The potential consequences of the population implosion are enormous. Consider the global economy, as Phillip Longman describes it in another recent book, "The Empty Cradle: How Falling Birthrates Threaten World Prosperity and What to Do About It." A population expert at the New America Foundation in Washington, he sees danger for global prosperity. Whether it's real estate or consumer spending, economic growth and population have always been closely linked. "There are people who cling to the hope that you can have a vibrant economy without a growing population, but mainstream economists are pessimistic," says Longman. You have only to look at Japan or Europe for a whiff of what the future might bring, he adds. In Italy, demographers forecast a 40 percent decline in the working-age population over the next four decades—accompanied by a commensurate drop in growth across the Continent, according to the European Commission. What happens when Europe's cohort of baby boomers begins to retire around 2020? Recent strikes and demonstrations in Germany, Italy, France and Austria over the most modest pension reforms are only the beginning of what promises to become a major sociological battle between Europe's older and younger generations.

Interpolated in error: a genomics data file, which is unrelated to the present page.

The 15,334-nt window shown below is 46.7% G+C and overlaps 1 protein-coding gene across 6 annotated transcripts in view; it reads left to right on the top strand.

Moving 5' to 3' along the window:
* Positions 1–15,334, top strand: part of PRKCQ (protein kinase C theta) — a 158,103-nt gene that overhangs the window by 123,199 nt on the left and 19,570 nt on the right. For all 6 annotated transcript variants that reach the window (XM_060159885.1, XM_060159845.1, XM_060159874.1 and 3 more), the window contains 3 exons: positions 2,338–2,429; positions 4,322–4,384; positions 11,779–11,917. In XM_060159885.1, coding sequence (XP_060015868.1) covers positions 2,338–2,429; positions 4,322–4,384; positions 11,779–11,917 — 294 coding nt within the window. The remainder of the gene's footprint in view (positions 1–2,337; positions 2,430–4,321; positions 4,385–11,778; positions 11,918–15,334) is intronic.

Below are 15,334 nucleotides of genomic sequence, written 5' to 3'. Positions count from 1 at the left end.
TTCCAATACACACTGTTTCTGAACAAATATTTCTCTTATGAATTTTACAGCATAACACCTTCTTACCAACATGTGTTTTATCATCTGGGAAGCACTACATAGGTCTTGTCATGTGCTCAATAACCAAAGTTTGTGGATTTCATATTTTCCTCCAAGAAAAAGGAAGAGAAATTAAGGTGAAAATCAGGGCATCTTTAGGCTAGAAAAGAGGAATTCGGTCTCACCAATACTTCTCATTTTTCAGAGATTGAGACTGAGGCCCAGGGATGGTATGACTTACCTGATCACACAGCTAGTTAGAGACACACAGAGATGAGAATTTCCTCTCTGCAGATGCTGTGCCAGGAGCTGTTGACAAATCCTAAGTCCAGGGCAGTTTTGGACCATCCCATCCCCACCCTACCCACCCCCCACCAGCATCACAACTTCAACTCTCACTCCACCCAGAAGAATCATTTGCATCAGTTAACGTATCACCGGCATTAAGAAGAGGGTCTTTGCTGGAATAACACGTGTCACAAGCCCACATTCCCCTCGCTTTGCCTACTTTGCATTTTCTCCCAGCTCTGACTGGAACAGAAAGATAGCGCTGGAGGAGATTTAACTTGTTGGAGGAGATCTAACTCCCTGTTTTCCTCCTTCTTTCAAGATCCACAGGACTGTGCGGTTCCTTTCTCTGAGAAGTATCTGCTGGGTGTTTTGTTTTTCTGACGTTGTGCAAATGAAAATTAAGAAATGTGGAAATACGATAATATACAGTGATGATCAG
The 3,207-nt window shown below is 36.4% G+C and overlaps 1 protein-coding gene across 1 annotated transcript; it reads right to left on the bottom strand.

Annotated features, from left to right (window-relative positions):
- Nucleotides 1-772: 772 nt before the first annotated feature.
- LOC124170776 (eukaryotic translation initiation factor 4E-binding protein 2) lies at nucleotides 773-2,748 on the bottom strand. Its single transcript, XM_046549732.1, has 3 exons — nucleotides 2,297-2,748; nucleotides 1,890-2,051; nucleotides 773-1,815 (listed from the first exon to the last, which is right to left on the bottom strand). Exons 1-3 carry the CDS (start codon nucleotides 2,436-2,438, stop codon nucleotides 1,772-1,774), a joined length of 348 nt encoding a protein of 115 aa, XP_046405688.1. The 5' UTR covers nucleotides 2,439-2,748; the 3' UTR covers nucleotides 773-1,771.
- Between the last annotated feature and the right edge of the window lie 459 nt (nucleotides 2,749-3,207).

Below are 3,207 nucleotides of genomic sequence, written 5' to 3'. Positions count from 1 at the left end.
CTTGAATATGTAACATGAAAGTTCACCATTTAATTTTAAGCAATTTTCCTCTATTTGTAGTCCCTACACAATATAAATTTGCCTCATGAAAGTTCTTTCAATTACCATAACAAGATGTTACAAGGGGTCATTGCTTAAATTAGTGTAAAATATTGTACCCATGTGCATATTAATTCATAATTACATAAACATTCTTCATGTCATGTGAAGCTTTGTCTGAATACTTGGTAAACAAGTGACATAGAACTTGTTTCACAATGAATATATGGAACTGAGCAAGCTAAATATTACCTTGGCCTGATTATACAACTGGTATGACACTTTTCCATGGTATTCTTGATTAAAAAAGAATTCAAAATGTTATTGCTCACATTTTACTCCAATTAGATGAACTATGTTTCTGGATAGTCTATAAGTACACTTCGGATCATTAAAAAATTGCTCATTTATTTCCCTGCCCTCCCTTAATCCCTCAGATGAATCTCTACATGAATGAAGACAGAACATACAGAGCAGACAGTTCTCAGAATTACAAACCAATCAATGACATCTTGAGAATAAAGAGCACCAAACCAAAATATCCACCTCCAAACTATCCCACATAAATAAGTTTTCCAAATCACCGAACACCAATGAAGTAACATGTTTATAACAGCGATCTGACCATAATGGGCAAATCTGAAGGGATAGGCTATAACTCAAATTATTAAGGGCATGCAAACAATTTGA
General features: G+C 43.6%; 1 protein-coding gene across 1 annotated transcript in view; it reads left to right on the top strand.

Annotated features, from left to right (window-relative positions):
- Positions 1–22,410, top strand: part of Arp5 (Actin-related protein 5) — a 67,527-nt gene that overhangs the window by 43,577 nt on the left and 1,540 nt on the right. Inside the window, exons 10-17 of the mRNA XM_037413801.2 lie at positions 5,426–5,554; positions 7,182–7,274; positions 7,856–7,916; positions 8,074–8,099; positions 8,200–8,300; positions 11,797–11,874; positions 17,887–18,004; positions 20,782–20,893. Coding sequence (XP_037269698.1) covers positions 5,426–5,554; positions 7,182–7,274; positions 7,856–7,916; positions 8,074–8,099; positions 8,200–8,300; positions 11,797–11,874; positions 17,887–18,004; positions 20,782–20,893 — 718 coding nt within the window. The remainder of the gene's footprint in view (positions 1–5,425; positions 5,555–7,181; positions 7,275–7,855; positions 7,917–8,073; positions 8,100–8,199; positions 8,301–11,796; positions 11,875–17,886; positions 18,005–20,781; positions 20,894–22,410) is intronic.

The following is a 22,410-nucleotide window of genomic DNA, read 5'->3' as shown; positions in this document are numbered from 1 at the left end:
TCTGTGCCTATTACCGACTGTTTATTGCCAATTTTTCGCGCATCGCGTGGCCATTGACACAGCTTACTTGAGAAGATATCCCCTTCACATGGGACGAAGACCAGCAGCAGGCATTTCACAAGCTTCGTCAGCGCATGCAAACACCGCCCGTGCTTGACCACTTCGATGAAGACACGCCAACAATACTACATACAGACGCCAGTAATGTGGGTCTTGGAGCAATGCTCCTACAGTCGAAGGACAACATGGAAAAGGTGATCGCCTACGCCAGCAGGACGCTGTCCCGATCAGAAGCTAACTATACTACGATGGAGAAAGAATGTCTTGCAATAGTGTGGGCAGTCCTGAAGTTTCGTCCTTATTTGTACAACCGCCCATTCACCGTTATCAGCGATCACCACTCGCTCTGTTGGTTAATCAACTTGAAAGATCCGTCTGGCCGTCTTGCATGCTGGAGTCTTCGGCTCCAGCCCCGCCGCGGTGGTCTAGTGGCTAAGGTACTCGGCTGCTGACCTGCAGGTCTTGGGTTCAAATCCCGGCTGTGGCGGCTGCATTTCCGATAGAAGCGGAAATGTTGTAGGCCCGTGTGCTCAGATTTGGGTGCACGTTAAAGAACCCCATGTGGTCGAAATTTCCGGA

That will be only a skirmish compared with the conflict brewing in China. There market reforms have removed the cradle-to-grave benefits of the planned economy, while the Communist Party hasn't constructed an adequate social safety net to take their place. Less than one quarter of the population is covered by retirement pensions, according to CSIS. That puts the burden of elder care almost entirely on what is now a generation of only children. The one-child policy has led to the so-called 4-2-1 problem, in which each child will be potentially responsible for caring for two parents and four grandparents.
Incomes in China aren't rising fast enough to offset this burden. In some rural villages, so many young people have fled to the cities that there may be nobody left to look after the elders. And the aging population could soon start to dull China's competitive edge, which depends on a seemingly endless supply of cheap labor. After 2015, this labor pool will begin to dry up, says economist Hu Angang. China will have little choice but to adopt a very Western-sounding solution, he says: it will have to raise the education level of its work force and make it more productive. Whether it can is an open question. Either way, this much is certain: among Asia's emerging economic powers, China will be the first to grow old before it gets rich.